Washington State University faculty members are engaged in six new projects to improve undergraduate education, thanks to funding from the Samuel H. and Patricia W. Smith Teaching and Learning Endowment. They include three in the College of Arts and Sciences:
Ruth Gregory, scholarly assistant professor and director of undergraduate studies for the Digital Technology and Culture (DTC) Program, for the project “Digital Technology and Culture in the Community AmeriCorps Program: Closing the Equity Gap in Internship Experiences and Compensation.” The program will address internship inequity by creating an AmeriCorps unit at WSU focused on providing students from marginalized backgrounds paid internship opportunities.
Nikolaus Overtoom, clinical assistant professor of history, for the project “Engaging an Equitable Antiquity.” The project will emphasize diversity, equity, and inclusiveness in the study of antiquity by redeveloping two courses—History 337 (Women in the Ancient World) for the Global Campus and History 395 (Topics in History: Ancient Warfare and Society).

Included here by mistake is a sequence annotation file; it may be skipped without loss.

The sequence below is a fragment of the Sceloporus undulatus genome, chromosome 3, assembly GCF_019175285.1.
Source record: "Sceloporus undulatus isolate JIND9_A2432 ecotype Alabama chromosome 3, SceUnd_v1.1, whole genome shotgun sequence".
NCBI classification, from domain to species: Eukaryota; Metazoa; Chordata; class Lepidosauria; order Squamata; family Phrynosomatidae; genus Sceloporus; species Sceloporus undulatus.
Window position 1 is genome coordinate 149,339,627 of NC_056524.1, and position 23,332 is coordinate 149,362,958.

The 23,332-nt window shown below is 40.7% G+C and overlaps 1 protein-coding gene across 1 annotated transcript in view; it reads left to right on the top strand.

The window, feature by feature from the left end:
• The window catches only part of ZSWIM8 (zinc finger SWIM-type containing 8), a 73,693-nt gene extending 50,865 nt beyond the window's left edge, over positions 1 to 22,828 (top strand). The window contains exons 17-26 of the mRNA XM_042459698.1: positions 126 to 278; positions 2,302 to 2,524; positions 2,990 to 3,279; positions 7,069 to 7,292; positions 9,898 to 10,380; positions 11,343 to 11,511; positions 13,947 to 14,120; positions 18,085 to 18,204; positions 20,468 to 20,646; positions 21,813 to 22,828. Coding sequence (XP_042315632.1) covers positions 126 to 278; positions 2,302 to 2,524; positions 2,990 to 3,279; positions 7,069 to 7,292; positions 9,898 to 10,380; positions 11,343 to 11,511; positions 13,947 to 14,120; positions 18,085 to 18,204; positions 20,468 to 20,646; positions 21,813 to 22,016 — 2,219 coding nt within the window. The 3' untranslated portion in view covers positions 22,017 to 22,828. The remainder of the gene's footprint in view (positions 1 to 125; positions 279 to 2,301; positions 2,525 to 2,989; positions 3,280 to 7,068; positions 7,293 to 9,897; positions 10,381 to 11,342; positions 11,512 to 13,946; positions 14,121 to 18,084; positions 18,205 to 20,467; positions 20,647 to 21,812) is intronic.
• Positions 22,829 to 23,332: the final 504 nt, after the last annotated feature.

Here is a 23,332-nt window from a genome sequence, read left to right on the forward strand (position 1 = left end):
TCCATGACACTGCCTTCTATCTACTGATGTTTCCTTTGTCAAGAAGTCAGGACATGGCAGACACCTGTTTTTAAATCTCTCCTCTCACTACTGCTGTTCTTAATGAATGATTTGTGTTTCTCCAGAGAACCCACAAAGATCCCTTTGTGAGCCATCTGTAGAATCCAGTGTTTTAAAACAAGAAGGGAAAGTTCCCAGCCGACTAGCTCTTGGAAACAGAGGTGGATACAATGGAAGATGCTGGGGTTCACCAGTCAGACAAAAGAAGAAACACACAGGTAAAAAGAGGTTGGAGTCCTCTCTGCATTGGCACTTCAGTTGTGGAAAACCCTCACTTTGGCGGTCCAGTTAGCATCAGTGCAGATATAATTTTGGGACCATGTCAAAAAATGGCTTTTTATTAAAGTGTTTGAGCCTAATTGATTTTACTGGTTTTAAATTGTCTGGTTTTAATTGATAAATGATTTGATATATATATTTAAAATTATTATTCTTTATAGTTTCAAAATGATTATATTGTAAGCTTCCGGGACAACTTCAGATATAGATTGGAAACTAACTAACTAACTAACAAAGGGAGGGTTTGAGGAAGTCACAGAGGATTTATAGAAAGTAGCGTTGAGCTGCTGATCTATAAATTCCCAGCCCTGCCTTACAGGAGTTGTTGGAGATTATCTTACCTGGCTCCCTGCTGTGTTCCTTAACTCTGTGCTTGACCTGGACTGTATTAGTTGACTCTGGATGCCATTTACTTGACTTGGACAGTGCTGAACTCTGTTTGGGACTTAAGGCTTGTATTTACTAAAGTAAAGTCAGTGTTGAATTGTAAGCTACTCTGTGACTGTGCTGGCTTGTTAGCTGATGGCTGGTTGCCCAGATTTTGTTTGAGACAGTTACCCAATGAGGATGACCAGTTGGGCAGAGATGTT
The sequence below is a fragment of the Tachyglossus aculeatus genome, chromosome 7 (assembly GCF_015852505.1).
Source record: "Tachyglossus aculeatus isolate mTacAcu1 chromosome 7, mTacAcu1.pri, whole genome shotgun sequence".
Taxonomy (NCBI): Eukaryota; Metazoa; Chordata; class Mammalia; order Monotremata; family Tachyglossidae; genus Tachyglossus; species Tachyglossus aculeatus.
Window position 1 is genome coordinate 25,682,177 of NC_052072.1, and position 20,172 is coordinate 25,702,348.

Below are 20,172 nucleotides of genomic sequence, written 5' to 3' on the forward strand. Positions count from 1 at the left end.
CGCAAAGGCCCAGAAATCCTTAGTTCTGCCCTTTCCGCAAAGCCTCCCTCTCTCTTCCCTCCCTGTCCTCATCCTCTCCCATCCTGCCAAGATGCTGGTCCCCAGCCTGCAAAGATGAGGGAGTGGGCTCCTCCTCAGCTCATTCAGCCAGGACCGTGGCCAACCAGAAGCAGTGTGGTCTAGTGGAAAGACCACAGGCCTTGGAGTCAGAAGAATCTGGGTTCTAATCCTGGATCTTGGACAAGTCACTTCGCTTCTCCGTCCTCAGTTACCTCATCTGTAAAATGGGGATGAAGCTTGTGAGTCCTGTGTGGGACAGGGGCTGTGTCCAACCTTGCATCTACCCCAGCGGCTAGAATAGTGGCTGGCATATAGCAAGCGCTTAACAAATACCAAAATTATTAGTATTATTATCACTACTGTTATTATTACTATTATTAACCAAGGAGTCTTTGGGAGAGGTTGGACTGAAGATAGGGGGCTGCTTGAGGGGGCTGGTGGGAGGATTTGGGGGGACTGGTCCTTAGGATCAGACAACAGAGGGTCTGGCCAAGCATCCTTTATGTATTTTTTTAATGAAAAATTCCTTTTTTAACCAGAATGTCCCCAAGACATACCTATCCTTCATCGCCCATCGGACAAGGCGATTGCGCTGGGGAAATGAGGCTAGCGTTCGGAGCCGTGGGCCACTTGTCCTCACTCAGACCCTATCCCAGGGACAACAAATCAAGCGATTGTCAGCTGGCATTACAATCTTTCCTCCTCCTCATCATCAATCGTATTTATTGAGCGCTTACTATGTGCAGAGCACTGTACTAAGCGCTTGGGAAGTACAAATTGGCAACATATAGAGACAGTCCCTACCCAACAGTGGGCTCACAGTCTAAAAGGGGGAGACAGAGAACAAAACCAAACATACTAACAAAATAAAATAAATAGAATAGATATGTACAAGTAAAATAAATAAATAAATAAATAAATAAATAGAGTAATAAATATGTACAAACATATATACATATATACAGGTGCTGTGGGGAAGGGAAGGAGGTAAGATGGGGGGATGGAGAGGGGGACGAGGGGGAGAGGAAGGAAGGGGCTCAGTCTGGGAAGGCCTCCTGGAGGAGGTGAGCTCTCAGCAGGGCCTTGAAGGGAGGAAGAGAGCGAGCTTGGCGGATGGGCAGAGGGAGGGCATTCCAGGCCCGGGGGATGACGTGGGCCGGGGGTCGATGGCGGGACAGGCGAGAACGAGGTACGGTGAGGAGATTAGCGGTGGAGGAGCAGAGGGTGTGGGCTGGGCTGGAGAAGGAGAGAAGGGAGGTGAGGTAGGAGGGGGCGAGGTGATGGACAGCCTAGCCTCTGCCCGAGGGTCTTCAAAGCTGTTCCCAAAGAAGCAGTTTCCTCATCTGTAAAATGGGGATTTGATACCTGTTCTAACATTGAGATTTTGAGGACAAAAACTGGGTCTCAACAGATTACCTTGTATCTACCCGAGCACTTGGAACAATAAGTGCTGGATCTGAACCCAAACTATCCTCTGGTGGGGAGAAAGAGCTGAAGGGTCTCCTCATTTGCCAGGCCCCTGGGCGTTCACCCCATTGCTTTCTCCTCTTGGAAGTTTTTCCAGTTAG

Patty Wilde, assistant professor and director of composition at WSU Tri-Cities, for the project “Culturally Responsive Approaches to Writing Instruction: Using a Multi-disciplinary Community of Practice to Improve Equity and Student Outcomes” with Tri-Cities co-applicants Lori Nelson, scholarly assistant professor of biology; Tracey Hanshew, scholarly assistant professor of history; Robert Franklin, clinical associate professor of history; and Vanessa Cozza, scholarly associate professor of English; with facilitation by Janet Peters, scholarly associate professor of psychology. The project will use culturally responsive teaching knowledge to re-envision approaches to writing instruction, assignment design, and assessment in the context of their courses.